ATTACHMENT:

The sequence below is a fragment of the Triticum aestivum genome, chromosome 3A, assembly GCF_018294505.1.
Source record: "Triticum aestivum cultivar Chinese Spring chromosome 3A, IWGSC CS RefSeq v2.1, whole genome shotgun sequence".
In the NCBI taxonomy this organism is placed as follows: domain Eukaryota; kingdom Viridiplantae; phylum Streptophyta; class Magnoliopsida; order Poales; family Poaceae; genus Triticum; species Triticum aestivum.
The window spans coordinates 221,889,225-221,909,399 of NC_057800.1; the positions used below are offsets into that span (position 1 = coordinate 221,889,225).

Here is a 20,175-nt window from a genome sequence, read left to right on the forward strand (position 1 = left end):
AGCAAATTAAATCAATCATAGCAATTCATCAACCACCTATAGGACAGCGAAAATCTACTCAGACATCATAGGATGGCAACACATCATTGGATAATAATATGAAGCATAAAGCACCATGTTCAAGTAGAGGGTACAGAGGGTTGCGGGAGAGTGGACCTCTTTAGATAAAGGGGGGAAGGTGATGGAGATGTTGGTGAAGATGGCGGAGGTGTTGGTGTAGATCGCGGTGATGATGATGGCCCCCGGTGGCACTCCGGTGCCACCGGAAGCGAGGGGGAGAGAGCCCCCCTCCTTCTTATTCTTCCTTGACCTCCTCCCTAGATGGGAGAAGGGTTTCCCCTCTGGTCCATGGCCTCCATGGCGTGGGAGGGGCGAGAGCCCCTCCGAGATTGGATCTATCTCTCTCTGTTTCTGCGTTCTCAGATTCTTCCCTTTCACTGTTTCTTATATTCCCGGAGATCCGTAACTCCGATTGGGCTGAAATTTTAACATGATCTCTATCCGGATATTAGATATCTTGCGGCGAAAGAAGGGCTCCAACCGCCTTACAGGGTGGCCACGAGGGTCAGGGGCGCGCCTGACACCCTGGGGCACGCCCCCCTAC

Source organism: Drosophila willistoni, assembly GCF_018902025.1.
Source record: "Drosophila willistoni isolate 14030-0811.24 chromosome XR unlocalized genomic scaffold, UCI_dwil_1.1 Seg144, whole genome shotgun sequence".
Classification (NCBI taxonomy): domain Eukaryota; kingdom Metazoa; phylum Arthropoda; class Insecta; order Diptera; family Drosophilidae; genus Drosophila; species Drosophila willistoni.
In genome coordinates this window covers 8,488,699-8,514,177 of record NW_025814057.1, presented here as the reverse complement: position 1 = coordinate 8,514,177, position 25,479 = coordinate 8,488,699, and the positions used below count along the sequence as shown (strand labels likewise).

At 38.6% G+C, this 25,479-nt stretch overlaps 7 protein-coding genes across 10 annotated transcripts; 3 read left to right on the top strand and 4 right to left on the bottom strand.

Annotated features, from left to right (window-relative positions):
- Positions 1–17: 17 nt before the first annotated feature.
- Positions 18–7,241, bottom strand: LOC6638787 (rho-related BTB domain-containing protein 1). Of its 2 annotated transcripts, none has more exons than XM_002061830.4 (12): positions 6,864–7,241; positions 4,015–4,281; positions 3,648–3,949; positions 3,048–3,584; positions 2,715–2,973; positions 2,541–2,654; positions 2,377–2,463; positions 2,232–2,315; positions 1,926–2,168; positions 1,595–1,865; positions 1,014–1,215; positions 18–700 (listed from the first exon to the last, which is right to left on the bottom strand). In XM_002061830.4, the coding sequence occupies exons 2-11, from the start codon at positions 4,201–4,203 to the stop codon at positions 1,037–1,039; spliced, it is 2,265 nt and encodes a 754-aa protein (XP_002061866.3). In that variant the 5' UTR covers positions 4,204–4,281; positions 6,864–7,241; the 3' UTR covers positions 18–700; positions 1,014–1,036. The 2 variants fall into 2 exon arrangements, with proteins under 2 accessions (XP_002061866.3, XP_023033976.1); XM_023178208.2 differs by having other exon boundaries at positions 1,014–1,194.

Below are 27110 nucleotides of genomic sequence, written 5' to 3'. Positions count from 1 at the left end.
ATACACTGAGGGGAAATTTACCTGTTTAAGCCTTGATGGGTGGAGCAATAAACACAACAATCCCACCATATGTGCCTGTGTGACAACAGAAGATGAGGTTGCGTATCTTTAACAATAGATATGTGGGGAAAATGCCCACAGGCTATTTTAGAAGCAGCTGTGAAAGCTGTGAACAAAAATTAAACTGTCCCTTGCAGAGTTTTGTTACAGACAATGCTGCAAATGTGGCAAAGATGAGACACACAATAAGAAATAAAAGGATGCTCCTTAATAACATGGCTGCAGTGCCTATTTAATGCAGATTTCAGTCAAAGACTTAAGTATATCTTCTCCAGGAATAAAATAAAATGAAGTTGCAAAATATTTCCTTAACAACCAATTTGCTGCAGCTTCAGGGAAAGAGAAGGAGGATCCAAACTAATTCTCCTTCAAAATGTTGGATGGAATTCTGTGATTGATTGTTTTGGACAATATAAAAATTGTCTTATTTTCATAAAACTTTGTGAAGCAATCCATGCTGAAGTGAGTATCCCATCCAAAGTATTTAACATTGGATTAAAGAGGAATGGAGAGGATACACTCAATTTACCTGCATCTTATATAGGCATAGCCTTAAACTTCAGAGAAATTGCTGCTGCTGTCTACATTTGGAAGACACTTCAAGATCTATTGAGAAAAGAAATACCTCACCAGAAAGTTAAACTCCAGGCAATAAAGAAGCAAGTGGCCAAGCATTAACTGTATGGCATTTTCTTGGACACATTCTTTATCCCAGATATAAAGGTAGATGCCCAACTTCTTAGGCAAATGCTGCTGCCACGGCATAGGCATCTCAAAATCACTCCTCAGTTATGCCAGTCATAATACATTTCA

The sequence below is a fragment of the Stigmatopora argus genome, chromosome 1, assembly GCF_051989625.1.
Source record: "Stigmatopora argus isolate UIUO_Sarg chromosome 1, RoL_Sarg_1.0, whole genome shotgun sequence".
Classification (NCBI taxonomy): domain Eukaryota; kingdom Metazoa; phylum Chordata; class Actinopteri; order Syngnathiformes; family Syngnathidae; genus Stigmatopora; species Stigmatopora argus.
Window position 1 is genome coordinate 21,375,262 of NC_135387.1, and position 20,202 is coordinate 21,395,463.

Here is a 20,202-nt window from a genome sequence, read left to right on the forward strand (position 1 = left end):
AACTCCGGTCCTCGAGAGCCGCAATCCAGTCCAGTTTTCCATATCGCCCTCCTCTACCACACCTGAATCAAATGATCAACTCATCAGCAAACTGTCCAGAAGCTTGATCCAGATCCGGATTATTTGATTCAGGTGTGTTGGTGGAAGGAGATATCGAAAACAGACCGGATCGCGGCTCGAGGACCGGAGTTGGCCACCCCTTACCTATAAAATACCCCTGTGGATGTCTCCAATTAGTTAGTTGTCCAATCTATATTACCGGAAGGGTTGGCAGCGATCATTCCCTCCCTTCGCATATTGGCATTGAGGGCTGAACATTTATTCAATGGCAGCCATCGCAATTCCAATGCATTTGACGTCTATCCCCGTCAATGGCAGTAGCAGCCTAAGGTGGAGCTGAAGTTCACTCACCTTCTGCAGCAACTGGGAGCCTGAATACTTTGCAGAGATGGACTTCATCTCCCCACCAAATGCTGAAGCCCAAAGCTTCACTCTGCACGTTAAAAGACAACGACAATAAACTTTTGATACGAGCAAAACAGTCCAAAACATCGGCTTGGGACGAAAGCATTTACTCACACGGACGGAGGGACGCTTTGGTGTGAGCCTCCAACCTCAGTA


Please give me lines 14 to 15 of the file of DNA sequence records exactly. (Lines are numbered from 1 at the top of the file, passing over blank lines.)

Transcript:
- Positions 18–7,241, bottom strand: LOC6638787 (rho-related BTB domain-containing protein 1). Of its 2 annotated transcripts, none has more exons than XM_002061830.4 (12): positions 6,864–7,241; positions 4,015–4,281; positions 3,648–3,949; positions 3,048–3,584; positions 2,715–2,973; positions 2,541–2,654; positions 2,377–2,463; positions 2,232–2,315; positions 1,926–2,168; positions 1,595–1,865; positions 1,014–1,215; positions 18–700 (listed from the first exon to the last, which is right to left on the bottom strand). In XM_002061830.4, the coding sequence occupies exons 2-11, from the start codon at positions 4,201–4,203 to the stop codon at positions 1,037–1,039; spliced, it is 2,265 nt and encodes a 754-aa protein (XP_002061866.3). In that variant the 5' UTR covers positions 4,204–4,281; positions 6,864–7,241; the 3' UTR covers positions 18–700; positions 1,014–1,036. The 2 variants fall into 2 exon arrangements, with proteins under 2 accessions (XP_002061866.3, XP_023033976.1); XM_023178208.2 differs by having other exon boundaries at positions 1,014–1,194.

Below are 27110 nucleotides of genomic sequence, written 5' to 3'. Positions count from 1 at the left end.